Welcome to a special post-Thanksgiving edition of Ned’s Nickel’s Worth on Writing! What makes this week’s NWOW special? It’s the only day of the year I can refer to my writing tips as “giblets of wisdom” without sounding really weird. The same goes for other Thanksgiving-themed writing idioms, such as “stuffing the bird,” “mixing my gravy” and “rinsing the gizzard.”
Ok, you’re right. Those last three still sound weird.
For those of you who may be visiting for the first time (assuming you’re still reading), my weekly NWOW is when I gather the insights gained from 16 years as a newspaper columnist and offer them like the neatly-wrapped innards of a holiday turkey; obviously important enough to include but something no one really wants to think about. Continue reading What can you do with all those literary leftovers?
As Kevin Spacey once told me, “A man’s got to know his limitations.” Granted, he told me this while imitating Clint Eastwood, during a mock interview, at a fictitious nacho bar restaurant called Casa de Papitas (House of Chips). But that doesn’t make the message any less poignant. Especially when you consider how, that same week, my Nickel’s Worth on Writing compared writing to weight lifting — and how it’s easy to hurt yourself by trying to lift too much.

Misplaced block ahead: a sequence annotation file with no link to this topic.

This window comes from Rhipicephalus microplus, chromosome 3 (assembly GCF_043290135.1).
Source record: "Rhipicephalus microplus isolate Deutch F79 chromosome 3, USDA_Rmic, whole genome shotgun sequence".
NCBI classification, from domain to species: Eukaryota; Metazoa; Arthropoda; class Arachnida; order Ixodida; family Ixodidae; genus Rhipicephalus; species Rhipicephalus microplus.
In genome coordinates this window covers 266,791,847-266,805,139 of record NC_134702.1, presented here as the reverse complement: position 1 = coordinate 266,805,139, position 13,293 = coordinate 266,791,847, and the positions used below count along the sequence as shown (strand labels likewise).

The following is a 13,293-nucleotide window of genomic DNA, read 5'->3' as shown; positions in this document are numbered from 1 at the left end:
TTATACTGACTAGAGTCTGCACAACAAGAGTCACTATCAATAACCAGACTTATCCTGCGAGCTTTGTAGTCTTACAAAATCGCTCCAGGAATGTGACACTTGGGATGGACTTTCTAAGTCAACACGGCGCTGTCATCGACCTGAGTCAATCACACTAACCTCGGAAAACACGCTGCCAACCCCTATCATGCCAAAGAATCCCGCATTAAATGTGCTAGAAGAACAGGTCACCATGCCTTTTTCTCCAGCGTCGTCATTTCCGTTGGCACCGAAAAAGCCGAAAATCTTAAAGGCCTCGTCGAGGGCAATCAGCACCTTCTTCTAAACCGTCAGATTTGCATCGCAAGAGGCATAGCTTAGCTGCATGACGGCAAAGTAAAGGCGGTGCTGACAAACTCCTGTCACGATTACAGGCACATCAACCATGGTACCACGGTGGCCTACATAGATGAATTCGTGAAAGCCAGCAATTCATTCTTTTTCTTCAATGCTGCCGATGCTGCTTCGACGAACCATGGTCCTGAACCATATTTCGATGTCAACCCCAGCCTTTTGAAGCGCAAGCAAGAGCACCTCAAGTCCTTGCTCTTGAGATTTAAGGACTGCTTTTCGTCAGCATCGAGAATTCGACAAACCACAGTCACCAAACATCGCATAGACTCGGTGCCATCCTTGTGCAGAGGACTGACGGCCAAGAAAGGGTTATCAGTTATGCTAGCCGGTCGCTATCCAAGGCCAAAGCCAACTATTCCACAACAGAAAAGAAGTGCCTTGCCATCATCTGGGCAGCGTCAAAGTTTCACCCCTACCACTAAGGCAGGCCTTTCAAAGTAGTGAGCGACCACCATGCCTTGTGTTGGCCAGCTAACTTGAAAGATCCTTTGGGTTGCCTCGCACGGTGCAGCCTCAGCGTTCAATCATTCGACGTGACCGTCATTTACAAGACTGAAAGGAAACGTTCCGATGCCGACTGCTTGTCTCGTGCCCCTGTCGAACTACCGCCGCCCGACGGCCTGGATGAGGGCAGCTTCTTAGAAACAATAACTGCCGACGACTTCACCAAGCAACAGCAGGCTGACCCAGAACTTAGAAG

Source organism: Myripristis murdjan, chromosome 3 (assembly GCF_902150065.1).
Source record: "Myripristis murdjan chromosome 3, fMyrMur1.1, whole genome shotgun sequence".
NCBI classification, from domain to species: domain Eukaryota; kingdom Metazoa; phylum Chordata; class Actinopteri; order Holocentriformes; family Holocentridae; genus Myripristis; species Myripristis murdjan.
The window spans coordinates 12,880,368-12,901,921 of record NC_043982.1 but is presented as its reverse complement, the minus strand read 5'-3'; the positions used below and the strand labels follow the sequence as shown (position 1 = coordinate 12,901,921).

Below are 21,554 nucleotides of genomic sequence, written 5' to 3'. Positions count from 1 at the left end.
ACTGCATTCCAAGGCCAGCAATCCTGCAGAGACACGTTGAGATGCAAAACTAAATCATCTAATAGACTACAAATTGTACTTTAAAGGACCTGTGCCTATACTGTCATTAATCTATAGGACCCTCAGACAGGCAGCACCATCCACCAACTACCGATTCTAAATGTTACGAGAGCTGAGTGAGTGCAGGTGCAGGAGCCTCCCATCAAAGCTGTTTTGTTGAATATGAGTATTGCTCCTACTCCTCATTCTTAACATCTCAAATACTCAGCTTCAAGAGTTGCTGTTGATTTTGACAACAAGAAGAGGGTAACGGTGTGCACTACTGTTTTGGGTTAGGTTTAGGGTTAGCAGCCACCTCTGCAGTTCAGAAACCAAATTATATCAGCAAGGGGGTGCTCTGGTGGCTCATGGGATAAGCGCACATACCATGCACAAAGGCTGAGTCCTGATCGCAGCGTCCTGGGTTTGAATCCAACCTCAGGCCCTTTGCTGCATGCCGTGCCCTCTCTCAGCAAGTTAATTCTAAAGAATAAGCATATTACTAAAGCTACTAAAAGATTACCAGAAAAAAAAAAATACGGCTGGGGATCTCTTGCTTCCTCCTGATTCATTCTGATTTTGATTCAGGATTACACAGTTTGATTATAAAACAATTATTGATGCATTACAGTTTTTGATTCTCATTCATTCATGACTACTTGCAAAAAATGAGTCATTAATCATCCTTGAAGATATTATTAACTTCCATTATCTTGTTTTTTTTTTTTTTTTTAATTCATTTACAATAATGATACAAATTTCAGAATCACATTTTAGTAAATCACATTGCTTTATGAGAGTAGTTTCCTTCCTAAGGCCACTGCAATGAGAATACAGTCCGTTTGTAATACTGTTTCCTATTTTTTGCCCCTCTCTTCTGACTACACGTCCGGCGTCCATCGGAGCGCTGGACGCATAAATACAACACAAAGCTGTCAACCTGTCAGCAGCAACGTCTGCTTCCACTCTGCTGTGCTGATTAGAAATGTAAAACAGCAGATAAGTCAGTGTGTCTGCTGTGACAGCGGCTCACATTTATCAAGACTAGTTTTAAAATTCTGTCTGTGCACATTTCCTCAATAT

I can honestly say I’ve never injured anything other than my pride at the gym — an incident I blame on an unfortunate combination of Mexican food and an ill-timed squat that cleared out an entire row of stationary cyclists. However, in terms of my writing commitments — combined with my commitment to family, firefighting and the newspaper — I feel like the guy on the bench press who has suddenly realized, on the fifth rep, that he shouldn’t have added that last 10 pounds while his spotter was in the bathroom. Do I keep trying to lift, hoping I get the bar back into the holders before my arms give out? Do I bring the weight down onto my chest and wait for help from my spotter, knowing he suffers from IBS and could be on the commode for 20 to 30 minutes? Or do I, in a loud voice, announce that I had Mexican food again and allow the entire gym to clear out before dropping the bar-bell onto the floor? Continue reading By not following my own advice, I think I may have pulled a blog muscle